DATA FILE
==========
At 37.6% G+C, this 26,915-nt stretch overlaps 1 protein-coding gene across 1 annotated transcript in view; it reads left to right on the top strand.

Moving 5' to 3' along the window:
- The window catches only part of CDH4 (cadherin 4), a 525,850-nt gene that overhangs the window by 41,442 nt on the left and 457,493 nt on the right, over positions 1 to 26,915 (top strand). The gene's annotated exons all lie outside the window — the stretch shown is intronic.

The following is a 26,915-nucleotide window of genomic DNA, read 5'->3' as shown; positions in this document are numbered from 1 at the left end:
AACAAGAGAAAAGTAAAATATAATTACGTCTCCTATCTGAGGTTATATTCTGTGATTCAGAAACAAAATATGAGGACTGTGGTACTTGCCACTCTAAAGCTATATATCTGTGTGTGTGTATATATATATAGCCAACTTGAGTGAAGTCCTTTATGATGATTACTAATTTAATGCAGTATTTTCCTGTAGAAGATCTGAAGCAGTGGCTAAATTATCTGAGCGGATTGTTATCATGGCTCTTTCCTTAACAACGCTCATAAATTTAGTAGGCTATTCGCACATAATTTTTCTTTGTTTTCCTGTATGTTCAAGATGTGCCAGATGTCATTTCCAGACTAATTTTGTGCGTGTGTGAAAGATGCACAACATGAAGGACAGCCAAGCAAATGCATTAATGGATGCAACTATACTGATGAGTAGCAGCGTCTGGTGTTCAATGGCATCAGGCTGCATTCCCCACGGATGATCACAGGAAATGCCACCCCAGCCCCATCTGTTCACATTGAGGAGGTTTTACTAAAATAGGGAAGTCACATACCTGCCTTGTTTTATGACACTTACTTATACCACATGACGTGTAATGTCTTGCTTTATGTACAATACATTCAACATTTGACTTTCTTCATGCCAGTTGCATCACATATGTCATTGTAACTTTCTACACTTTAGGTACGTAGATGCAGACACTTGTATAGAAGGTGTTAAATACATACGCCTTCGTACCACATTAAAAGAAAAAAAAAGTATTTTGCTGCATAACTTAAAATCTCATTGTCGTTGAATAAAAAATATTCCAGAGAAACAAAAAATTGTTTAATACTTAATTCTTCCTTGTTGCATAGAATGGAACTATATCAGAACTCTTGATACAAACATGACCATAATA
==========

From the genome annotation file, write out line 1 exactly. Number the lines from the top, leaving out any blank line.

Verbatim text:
At 37.6% G+C, this 26,915-nt stretch overlaps 1 protein-coding gene across 1 annotated transcript in view; it reads left to right on the top strand.